Nuclear and coal produce baseload power. They need to run 24 hours a day. When a nuclear or coal plant is shut down, it takes hours and even days to restart. Natural gas, on the other hand, can start in minutes.
For this reason, solar and natural gas work well together compared with nuclear power and coal. Many calculations and approximations have been made on how many years supply of natural gas we currently have. Clearly, using solar as a supplement to natural gas will extend that supply.
On the other hand, the Achilles heel of earth-based solar will always be access to sunlight. Because of this, many experts have suggested battery and storage methods. The best backup system is already on the grid in the form of natural gas and combined-cycle generation.

Looking Ahead
In the final analysis, solar must be able to compete on an even playing field without subsidies. Based on the projections shown in this paper, that should happen in the coming years. A solid capitalist foundation will be the primary factor driving the coming “gold rush” in solar development. It is simply icing on the cake that solar energy is a carbon-free domestic energy source that is widely available.
Unused land throughout the desert southwest represents an abundant natural resource of energy. More precisely, one county in west Texas sees enough sunshine to provide the entire electricity needs of the United States for the next 50 years.
Still, it’s not likely that solar will provide much more than 15% of the total grid power. There are many reasons for this, almost all of which relate to the reliability of the grid.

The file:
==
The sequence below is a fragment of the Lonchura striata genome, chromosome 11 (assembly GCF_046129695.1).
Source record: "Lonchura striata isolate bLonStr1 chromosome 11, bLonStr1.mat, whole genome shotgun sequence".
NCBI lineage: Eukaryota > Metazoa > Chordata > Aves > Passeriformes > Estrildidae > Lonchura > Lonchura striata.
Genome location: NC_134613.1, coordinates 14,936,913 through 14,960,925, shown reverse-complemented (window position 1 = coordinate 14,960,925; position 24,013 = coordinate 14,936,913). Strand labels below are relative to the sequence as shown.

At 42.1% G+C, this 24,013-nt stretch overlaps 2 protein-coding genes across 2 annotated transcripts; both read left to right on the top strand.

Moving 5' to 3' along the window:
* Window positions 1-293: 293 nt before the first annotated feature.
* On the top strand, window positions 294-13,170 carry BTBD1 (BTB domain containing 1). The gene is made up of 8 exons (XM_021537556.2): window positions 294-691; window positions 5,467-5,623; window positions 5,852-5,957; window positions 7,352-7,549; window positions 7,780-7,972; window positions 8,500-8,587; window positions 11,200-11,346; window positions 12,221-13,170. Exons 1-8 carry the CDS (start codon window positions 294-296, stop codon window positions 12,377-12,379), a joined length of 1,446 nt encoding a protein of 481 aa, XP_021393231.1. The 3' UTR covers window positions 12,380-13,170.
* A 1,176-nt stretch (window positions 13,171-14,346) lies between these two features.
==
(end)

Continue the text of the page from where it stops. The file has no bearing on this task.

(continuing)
Solar PV has experienced exponential cost drops year-after-year for more than 30 years, with projections putting PV module costs at $0.50/watt, total system costs under $2/watt and output electricity at just under 6 cents per kWh — grid parity — in 2014. In the next three years, this nation will see a dramatic rise in utility-scale solar production that will support the existing infrastructure. Many will compare the next few years to a gold rush, as billions of dollars are made from converting sunlight to electricity.
If America continues or expands a carbon-regulated market, solar will fill the bill with no fuel costs, low maintenance and carbon credits rather than carbon costs when compared to coal, nuclear and gas-fired power plants.
Article by: Michael Gorton, Dan Bedell
source: 1 World Nuclear Organization, 2 Solar World; Energy for you and me. 3 Deutch, John M. et al; Update of the MIT 2003 Future of Nuclear Power; Massachusetts Institute of Technology;